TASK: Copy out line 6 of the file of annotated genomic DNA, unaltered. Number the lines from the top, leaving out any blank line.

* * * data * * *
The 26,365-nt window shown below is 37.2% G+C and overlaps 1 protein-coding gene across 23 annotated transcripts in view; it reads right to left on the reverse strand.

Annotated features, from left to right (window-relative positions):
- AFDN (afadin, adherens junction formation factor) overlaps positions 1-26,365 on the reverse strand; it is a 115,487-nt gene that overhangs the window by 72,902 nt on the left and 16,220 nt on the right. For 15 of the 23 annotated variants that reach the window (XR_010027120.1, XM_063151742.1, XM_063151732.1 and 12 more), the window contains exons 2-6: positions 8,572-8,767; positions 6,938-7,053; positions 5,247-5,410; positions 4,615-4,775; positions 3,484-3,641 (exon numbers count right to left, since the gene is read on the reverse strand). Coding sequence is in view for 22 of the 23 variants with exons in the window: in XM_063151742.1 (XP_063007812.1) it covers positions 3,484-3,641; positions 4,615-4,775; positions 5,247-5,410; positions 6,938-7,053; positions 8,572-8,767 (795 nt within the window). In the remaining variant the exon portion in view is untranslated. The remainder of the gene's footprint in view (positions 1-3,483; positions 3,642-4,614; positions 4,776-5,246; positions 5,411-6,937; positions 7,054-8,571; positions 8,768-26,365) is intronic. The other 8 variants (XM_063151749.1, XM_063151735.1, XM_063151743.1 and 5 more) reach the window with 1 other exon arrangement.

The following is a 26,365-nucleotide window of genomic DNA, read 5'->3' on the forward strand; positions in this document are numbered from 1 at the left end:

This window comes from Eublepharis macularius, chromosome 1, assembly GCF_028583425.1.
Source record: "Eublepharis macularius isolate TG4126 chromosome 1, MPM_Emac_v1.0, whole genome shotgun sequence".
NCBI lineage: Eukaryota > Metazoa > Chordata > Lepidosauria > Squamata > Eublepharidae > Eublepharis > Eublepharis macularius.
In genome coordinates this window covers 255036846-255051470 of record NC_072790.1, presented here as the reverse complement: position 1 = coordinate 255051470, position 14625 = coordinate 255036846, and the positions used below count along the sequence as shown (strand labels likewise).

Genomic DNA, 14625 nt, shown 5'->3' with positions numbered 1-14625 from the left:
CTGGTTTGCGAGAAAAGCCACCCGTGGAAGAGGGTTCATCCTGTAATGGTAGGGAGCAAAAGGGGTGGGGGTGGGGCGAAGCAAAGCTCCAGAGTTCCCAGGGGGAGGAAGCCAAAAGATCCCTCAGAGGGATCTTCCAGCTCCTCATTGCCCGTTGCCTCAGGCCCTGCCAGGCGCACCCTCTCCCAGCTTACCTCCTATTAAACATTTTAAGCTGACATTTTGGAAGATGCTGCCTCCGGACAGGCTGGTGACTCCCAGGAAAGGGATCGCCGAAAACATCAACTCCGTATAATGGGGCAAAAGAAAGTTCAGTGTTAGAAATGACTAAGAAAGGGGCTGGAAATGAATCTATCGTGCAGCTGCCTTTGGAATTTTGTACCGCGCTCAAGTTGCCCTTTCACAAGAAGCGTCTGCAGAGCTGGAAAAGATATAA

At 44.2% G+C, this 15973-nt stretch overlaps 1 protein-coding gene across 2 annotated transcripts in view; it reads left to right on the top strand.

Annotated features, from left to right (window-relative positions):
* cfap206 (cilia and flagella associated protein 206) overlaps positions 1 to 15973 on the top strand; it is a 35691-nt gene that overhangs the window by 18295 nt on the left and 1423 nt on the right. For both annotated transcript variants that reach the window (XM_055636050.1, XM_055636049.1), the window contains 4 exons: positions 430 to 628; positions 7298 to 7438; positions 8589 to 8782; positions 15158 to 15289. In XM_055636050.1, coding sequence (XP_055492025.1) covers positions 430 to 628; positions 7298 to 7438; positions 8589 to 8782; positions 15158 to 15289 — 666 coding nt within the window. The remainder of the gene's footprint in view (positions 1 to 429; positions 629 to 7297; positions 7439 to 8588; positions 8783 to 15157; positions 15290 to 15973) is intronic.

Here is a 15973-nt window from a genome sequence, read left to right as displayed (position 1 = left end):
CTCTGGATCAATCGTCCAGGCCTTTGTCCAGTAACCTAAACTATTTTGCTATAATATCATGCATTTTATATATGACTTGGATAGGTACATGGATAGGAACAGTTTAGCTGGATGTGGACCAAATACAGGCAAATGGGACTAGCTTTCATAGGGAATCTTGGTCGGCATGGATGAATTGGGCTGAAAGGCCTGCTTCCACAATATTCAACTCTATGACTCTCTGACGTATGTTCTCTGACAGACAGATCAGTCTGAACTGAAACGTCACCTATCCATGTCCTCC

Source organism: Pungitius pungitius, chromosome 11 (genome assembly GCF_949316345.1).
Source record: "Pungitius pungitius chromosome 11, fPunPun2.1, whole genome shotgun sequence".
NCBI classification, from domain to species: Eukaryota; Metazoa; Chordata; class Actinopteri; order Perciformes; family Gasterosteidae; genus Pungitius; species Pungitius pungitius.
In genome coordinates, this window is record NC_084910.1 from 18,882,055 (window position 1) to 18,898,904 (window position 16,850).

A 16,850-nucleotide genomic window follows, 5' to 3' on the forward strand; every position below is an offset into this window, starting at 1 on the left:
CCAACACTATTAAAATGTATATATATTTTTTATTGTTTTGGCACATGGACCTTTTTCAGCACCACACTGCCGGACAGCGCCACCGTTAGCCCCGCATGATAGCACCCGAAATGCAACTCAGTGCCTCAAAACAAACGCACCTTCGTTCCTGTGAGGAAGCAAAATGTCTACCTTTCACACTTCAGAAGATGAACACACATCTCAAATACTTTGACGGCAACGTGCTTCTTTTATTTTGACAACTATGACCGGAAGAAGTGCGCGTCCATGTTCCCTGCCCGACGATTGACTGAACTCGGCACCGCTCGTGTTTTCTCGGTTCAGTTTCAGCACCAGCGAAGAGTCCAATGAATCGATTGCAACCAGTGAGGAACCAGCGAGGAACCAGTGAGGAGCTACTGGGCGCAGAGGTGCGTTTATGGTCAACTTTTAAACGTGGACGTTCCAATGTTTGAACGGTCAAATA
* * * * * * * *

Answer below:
Source record: "Eublepharis macularius isolate TG4126 chromosome 1, MPM_Emac_v1.0, whole genome shotgun sequence".